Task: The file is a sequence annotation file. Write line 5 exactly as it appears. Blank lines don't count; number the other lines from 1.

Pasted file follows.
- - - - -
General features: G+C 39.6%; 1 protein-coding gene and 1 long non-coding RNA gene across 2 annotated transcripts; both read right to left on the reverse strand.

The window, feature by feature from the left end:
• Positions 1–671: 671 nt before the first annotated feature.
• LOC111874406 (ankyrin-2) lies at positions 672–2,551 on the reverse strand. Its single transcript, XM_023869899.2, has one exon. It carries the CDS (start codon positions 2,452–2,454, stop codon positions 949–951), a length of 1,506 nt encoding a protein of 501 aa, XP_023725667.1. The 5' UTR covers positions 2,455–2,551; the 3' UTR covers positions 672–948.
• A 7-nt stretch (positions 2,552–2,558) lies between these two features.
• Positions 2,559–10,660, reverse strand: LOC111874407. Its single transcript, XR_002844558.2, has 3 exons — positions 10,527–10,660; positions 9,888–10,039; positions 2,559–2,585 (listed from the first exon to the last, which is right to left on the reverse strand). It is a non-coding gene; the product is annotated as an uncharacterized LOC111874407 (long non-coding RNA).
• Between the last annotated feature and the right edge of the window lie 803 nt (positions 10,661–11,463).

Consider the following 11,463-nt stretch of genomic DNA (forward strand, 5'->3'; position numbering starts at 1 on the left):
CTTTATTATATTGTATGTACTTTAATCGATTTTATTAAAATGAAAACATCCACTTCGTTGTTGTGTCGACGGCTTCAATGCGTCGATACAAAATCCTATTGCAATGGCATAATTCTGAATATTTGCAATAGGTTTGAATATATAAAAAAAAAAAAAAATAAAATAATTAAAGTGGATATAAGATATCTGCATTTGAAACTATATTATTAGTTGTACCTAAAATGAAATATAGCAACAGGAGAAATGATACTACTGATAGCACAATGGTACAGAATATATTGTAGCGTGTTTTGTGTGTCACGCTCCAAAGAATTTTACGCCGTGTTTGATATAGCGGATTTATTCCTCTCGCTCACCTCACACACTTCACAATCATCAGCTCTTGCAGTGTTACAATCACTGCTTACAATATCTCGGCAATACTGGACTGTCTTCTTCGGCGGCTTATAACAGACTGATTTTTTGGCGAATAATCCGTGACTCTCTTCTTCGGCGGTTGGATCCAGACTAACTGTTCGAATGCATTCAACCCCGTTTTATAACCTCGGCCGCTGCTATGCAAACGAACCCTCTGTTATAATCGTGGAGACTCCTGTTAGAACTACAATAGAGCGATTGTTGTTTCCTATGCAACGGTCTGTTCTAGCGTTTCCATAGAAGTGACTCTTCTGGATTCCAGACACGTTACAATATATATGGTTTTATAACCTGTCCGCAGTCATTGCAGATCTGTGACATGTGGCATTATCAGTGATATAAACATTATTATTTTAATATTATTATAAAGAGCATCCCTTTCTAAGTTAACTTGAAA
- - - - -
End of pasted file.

• A 7-nt stretch (positions 2,552–2,558) lies between these two features.